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One of the best things I ever read in law was the bit in Hart and Honore on Causation where they say that look, it's not that there's some kind of "causation" that exists out there, in the world, absent social understandings of obligations and causation, that we can somehow arrive at a scientific (or whatever) objective understanding of. Instead, causation is a legal and social construct.


Posted by: Keir | Link to this comment | 06- 4-13 10:01 PM
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At any rate, in my former brother's case there's not a substantial difference between the current legal regime and my proposed one. The point isn't that I was trying to fix a specific problem from my life, but rather that I was proposing something that fits better with my intuitions (which of course are influenced by my life experience).


Posted by: Unfoggetarian: "Pause endlessly, then go in" (9) | Link to this comment | 06- 4-13 10:06 PM
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Instead, causation is a legal and social construct.

Huh.


Posted by: parsimon | Link to this comment | 06- 4-13 10:09 PM
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(That's former vs. latter, he's of course still my brother.)


Posted by: Unfoggetarian: "Pause endlessly, then go in" (9) | Link to this comment | 06- 4-13 10:12 PM
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Also holy fuck but that NPR report on the case is rage inducing. Seriously "just got out of prison"? And "conscripting into the tribal population" and !!!??? these are literally laws designed to deal prevent and deal with the consequences of genocides. I find it really really horrifying how cavalierly that's treated.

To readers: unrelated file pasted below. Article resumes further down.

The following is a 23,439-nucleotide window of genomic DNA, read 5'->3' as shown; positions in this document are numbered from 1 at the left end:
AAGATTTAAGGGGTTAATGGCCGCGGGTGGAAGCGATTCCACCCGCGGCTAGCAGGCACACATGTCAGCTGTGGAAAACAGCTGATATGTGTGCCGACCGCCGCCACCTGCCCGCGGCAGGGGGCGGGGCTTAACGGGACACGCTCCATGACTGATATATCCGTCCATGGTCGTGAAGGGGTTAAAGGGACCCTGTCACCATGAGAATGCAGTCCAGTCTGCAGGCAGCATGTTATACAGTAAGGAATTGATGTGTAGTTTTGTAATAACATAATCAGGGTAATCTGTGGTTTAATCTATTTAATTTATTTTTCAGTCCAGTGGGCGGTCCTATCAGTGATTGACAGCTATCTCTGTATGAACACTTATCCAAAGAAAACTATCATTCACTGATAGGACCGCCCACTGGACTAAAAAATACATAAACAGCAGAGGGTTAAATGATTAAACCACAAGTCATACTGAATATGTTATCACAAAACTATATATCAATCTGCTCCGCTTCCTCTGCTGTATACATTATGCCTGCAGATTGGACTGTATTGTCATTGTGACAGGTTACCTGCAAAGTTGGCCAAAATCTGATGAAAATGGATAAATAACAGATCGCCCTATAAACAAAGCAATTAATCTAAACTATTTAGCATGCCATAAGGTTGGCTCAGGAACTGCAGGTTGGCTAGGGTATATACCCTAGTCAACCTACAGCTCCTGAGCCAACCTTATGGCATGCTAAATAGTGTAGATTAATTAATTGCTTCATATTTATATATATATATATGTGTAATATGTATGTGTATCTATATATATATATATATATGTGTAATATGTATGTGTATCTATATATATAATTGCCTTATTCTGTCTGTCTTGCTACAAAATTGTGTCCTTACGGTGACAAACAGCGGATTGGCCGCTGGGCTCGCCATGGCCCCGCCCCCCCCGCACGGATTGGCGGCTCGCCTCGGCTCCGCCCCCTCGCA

Posted by: Keir | Link to this comment | 06- 4-13 10:14 PM
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373: You've put a human face on your despicable fuckballness, which is the first step towards redemption

Haha, yea. You're doing a great job calling out Mr. Unfoggetarian's stupidity.


Posted by: Hector_St_Clare | Link to this comment | 06- 4-13 10:17 PM
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I confess that I feel a camaraderie with UPETGI for the realization that he's also from a family of adoptees. I'd forgotten that, though I think he'd mentioned it before.


Posted by: parsimon | Link to this comment | 06- 4-13 10:18 PM
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381: I hadn't read it until just now, but wow, you're right. Ugh.


Posted by: teofilo | Link to this comment | 06- 4-13 10:20 PM